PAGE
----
Catching Tuna in the Gulf of Mexico

Gulf of Mexico Fishing

The oil and gas rigs range from 1 or 2 miles off shore to out past 100 miles from shore. The deep-water floating rigs offer the best potential for filling the ice chest. The first thing to do is stop early for some bait fish. Depending on when and where you stop for bait you may end up fighting with sharks and losing a couple of bait fish. Some of the bait fish will be used as chum and some as live bait. Once filled up with a nice supply of bait it’s on to the deep water.

Deep Water Fishing for Tuna

Once at the deep-water rigs it’s time to start chumming up the waters to attract the schools of Yellowfin Tuna. This is also going to attract other fish and more sharks. The important thing is to attract the tuna. Once things get rolling it is possible to fish for tuna and replenish the bait supply at the same time. Live bait is best for catching the big ones while the dead bait is best for chumming the waters. Most people fish for tuna in two ways. The first is trolling where live bait is slowly towed behind the boat and passed by the school of tuna. The second is floating or drifting past the schools of tuna. Since the tuna are close to the top of the water many anglers will also use a top water popper bait in combination with the live bait.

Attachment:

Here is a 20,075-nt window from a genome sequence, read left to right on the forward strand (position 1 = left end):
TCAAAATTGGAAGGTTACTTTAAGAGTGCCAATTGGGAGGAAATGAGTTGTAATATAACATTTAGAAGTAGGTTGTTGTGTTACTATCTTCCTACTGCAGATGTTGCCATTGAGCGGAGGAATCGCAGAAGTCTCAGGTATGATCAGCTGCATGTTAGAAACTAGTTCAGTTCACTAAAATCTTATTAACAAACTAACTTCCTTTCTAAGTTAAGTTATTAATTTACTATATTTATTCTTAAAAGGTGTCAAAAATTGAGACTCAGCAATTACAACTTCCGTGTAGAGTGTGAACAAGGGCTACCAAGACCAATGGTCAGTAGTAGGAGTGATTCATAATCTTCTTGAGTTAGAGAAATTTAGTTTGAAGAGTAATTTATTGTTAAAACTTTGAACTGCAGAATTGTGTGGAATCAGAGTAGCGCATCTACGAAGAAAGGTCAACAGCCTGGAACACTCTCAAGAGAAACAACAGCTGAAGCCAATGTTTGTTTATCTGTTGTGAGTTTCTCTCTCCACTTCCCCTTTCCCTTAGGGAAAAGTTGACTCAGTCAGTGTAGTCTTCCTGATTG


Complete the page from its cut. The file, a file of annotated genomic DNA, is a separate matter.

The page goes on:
Tuna Fishing in the Gulf

Tuna Fishing Limits

With a limit of 3 fish per person and an average size of over 40lbs. a good trip has the potential to fill the freezer for a long time. Yellowfin Tuna can be caught in the daylight hours but the best time to catch them is at night. Trolling and drifting with live baits, chum, and top water popper baits are tried and true methods to catch a limit. Stick to the deep-water platforms and bring plenty of live bait.